DragonWave demonstrates high speed microwave backhaul

Features

Trials first 2048QAM product in live operator network

Dragonwave has said that its 2048 QAM radios, launched in May 2012, have demonstrated a three times increase in capacity in a live operator demonstration.

Three microwave links in Intertelecom's test bed network in Odessa, Ukraine, have been equipped with the 2048QAM radios. DragonWave said that the field test has demonstrated the radios' ability to transport up to 37% more data through existing microwave channels. Through a combination of the 2048QAM modulation, dual channel operation and DragonWave's Bandwidth Accelerator feature, the test also achieved a threefold increase in capacity to more than 1.3 Gbps.

Higher modulation increases capacity on a radio link, but can reduce range, especially in heavy rain. Using Hitless Automatic Adaptive Modulation (HAAM) lessens that impact, Friesen said, by instructing the radio to operator at lower modulation rates when atmospheric conditions are an issue.

And using HAAM instead of XPIC (Cross Polarisation Interference Cancellation) means there is no need for a second radio to provide the cross-polarisation, reducing costs, Friesen said. The license cost for the 2048QAM feature is "significantly less" than adding more radios and a cross polarisation coupler for an XPIC scenario, he added.

"We explored other options for increasing link capacity such as XPIC, but we soon realised that coupling higher modulation modes with Hitless Automatic Adaptive Modulation allows us to meet the growing backhaul demands without needing to re-engineer existing links or purchase additional radios," said Boris Akulov, CEO at Intertelecom. "In effect, we have found a very cost efficient and streamlined means to triple our network capacity."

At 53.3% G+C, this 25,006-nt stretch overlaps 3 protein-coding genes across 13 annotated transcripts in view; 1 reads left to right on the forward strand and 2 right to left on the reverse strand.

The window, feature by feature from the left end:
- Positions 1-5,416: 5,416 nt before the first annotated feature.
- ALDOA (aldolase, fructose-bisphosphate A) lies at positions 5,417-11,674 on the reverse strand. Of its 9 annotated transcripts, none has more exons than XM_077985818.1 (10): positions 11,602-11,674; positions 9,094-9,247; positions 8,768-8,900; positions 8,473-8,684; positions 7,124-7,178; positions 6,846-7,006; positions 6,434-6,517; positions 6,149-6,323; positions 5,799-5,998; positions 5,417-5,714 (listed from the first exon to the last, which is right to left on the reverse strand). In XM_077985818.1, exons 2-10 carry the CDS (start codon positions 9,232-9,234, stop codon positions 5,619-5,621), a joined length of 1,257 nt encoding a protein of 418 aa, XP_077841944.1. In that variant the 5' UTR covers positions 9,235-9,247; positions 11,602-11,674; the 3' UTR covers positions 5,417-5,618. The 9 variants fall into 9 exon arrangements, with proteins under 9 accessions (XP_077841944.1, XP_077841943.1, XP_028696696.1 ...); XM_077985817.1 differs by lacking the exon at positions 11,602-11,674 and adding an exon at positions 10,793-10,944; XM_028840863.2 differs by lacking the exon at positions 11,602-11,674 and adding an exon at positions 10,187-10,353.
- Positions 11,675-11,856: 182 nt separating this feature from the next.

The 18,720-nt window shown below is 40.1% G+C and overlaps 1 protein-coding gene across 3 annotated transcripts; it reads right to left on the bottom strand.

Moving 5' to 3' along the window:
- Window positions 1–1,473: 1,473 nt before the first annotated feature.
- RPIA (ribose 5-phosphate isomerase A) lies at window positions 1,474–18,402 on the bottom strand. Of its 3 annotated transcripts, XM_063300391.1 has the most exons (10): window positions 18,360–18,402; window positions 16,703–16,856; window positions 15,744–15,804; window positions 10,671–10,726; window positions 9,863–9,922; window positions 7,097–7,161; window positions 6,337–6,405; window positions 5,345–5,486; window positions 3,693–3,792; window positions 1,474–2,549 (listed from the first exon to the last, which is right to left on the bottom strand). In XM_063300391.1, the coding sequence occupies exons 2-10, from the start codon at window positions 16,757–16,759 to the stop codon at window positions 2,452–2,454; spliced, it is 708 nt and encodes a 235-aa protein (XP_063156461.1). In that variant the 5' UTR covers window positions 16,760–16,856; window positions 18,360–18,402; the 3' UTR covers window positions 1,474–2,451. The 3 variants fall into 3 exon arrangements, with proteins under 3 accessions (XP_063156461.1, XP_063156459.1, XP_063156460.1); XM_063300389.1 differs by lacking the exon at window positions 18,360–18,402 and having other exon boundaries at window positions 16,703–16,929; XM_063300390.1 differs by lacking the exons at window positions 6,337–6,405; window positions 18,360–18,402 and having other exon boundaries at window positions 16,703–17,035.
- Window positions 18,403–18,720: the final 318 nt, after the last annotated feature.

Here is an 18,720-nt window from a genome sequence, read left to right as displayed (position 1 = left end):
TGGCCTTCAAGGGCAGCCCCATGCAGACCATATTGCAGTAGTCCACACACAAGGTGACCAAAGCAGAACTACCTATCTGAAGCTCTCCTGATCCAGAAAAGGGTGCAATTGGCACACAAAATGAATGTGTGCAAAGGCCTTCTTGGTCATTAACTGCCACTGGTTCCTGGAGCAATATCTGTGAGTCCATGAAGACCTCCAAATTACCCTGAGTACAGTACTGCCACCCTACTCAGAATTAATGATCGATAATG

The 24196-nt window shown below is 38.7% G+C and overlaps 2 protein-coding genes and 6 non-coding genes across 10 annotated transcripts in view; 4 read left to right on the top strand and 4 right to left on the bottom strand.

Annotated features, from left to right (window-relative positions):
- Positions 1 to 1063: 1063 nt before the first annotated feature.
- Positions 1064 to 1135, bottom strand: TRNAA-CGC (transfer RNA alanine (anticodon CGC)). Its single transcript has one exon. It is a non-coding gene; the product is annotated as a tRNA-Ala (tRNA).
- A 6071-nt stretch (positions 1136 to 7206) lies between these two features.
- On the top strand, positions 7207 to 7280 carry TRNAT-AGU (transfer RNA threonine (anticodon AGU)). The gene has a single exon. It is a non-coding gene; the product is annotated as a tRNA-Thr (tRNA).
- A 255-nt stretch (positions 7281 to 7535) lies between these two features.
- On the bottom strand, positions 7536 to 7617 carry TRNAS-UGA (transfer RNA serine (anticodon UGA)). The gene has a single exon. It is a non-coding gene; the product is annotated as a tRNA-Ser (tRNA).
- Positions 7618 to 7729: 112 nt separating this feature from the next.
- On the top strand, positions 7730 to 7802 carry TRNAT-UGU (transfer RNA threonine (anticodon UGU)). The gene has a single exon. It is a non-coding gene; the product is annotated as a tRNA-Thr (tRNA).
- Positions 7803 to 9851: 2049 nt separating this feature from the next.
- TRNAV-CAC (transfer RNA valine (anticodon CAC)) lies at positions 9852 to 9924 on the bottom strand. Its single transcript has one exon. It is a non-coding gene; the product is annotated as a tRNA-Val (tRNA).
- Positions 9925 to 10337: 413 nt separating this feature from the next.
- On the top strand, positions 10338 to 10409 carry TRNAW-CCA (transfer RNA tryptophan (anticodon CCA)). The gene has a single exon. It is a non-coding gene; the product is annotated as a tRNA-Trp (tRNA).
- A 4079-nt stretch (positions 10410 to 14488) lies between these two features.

So is there a viable market for higher modulation microwaves in mobile backhaul? Geg Friesen, Vice President of Product Management, DragonWave, said that with 1.3Gb capacities, the key application would be in backhaul aggregation sites.

"We're starting to see a lot of customers want 300Mb to a cell site, so an aggregation of 2-3 links might well need more than Gig. Customers are requesting it [high modulation rates] in tenders. They're trying to get more out of their spectrum, so if they can achieve the 30% spectral efficiency increase you can with higher modulation rates, that's a practical asset." In the near term, Friesen said, backhaul upgrades would be driven by the capacity increases required by the move to LTE.

DragonWave recently acquired Nokia Siemens Networks' Horizon range of microwave products. 2048QAM modulation will also  be coming to those products, Friesen said, but not until 2013 at the earliest.

Other vendors, such as NEC, have also announced 2058QAM microwaves, but Friesen said Dragonwave's approach is to do so without pursuing new hardware, offering higher modulations to its existing Quantum and Compact+ products as a software upgrade.